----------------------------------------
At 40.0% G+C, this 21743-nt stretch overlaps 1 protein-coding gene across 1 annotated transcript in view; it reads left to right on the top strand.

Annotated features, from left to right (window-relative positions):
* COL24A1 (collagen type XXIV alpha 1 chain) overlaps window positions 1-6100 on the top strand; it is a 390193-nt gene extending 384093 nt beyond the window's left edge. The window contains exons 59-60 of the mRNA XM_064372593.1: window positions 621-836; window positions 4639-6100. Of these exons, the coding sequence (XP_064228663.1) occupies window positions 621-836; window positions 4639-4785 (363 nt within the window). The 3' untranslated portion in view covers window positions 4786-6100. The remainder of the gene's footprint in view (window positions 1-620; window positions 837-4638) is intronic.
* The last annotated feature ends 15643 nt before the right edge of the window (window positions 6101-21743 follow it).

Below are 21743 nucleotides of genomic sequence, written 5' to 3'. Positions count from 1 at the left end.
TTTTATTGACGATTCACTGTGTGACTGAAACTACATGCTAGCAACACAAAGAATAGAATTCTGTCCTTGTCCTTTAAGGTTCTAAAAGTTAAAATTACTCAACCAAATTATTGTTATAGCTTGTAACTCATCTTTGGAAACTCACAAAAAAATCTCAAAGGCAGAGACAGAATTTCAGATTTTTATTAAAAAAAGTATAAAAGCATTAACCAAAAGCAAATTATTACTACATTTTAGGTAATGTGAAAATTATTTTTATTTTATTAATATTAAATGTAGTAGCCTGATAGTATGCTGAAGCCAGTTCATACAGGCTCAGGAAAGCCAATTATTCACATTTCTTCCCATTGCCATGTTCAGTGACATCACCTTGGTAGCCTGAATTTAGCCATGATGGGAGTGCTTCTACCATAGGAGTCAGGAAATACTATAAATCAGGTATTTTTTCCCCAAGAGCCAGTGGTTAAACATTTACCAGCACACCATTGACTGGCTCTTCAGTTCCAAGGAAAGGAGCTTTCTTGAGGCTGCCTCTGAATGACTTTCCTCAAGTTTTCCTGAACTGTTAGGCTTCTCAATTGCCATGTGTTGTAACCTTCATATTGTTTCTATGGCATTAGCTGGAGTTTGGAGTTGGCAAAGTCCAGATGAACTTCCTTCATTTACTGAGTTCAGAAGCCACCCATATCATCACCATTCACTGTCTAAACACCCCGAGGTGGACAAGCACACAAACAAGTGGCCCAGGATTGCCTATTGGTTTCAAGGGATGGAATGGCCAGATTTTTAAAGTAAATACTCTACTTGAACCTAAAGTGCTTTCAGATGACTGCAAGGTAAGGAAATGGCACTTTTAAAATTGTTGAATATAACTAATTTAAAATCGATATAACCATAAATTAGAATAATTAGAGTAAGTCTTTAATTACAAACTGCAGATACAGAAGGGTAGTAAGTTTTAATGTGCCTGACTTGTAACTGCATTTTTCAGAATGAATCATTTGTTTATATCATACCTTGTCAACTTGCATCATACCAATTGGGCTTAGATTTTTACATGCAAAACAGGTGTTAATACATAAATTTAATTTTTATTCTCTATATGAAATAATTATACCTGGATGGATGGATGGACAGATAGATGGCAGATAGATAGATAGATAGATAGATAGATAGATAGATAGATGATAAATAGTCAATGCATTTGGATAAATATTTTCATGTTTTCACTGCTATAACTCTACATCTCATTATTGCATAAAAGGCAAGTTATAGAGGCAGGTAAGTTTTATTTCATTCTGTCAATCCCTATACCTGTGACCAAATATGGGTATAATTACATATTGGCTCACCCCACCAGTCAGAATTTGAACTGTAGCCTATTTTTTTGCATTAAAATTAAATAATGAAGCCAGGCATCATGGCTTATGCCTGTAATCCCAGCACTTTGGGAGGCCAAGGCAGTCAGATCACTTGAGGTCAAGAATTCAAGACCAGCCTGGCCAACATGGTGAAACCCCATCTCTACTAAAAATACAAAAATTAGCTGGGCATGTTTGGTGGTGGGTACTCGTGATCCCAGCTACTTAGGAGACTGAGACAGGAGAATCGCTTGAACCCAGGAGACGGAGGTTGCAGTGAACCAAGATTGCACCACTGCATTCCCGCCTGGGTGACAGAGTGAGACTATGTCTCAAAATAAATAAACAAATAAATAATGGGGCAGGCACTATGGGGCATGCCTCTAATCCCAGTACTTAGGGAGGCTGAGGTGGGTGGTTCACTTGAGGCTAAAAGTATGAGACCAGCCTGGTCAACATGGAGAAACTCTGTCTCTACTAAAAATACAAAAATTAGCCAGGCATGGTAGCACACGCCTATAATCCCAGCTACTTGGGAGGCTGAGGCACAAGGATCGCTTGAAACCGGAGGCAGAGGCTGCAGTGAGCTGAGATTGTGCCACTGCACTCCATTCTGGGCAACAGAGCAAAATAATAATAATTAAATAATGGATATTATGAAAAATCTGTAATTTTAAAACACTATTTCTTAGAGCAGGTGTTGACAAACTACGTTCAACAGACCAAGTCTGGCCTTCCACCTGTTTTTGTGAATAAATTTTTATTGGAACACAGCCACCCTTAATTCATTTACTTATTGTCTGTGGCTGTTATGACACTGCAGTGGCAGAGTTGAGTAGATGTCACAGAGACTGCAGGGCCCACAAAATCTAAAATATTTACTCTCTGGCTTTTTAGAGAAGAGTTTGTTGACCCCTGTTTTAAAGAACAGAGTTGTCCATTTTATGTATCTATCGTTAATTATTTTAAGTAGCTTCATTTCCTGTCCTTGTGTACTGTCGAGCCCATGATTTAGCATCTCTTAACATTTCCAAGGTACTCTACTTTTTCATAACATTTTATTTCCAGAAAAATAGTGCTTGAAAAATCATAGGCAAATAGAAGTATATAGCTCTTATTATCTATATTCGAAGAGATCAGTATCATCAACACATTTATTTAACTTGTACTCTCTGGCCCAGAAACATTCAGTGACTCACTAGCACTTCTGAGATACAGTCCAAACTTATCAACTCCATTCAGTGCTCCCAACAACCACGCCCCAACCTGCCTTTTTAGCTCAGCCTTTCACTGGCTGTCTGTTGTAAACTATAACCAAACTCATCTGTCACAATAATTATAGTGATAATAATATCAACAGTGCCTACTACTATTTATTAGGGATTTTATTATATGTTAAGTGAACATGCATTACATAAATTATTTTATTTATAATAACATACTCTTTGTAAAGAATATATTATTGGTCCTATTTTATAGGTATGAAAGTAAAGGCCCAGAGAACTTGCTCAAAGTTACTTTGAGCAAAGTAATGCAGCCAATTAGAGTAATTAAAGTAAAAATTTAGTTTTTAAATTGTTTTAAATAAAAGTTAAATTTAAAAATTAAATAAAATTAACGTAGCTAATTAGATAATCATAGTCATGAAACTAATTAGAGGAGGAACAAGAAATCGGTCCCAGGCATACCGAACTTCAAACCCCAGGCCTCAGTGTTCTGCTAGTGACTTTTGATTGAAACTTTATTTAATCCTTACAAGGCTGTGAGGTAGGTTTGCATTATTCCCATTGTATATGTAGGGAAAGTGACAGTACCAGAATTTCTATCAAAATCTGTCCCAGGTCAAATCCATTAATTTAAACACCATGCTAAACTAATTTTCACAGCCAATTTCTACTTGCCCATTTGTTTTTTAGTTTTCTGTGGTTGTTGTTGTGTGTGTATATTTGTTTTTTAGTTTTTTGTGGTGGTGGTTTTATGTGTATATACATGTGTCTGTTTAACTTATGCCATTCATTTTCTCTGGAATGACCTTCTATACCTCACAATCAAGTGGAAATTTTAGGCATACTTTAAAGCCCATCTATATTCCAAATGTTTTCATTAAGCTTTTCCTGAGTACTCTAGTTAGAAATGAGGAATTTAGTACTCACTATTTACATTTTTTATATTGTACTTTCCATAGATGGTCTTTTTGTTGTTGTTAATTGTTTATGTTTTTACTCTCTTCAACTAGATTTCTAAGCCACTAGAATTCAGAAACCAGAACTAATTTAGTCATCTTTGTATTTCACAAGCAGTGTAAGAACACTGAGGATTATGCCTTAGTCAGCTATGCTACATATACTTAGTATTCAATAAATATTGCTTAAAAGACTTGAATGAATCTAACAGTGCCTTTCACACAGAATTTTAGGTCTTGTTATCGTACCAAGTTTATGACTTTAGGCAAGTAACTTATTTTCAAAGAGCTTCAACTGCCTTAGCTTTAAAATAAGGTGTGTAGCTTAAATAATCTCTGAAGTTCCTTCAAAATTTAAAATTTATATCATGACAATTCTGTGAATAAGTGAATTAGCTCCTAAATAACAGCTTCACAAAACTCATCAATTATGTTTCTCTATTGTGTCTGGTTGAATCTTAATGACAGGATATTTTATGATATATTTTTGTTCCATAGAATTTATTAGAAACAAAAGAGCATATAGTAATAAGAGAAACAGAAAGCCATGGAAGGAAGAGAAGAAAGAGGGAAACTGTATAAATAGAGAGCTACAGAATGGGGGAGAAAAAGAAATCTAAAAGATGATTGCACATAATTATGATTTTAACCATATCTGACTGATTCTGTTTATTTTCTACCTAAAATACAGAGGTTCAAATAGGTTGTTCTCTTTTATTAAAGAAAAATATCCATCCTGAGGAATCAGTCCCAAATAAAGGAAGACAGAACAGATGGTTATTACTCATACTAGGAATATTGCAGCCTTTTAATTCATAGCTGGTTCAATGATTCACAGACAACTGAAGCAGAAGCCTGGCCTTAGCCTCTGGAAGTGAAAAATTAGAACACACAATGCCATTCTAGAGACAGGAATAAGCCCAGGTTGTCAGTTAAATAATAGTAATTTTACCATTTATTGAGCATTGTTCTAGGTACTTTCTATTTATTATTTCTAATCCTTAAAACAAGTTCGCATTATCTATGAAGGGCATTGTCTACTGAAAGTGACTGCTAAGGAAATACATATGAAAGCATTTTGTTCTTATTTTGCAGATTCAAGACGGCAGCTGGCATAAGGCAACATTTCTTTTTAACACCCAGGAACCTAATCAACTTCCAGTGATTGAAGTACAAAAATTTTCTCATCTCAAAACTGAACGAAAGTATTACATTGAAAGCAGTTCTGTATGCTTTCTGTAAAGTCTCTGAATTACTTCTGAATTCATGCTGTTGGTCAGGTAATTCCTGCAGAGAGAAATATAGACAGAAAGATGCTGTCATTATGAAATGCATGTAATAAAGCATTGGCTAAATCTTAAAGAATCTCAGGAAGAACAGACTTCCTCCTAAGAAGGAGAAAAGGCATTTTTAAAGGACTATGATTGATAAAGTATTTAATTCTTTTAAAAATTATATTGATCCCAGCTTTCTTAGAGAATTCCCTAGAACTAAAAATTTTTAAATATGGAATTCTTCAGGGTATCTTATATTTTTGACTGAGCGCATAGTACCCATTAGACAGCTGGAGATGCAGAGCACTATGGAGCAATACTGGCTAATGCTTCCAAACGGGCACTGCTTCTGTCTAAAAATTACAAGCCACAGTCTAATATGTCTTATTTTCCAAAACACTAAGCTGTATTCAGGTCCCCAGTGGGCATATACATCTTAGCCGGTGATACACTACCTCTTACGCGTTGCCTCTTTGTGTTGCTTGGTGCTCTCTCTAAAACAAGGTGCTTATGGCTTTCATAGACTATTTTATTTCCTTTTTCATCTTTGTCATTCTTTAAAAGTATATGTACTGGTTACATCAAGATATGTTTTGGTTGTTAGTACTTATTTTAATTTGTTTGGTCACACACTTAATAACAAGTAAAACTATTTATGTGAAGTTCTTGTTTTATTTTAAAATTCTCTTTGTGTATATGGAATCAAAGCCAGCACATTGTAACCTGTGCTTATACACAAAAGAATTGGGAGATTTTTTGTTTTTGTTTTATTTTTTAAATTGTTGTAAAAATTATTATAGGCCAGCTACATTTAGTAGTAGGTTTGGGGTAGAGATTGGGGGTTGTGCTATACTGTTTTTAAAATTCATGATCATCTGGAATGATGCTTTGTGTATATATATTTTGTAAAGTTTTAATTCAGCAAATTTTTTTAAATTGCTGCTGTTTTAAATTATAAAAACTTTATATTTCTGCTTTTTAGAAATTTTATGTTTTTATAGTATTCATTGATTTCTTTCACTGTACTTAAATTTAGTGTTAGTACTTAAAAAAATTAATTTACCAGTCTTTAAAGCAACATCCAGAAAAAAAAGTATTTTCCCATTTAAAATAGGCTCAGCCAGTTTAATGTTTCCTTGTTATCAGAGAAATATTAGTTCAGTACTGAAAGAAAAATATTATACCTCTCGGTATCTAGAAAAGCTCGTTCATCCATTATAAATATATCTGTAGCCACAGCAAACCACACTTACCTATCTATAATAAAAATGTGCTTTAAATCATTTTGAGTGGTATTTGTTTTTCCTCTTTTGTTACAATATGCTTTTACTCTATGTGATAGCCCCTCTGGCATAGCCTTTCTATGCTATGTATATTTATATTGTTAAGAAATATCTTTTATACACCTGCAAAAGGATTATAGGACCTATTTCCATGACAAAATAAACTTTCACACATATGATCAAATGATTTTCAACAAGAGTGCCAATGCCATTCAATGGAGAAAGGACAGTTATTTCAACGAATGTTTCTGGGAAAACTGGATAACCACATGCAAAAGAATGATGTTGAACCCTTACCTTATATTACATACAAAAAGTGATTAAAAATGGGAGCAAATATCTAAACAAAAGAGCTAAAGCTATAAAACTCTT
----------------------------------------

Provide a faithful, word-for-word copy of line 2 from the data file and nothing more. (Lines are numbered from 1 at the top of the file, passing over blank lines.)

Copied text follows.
Annotated features, from left to right (window-relative positions):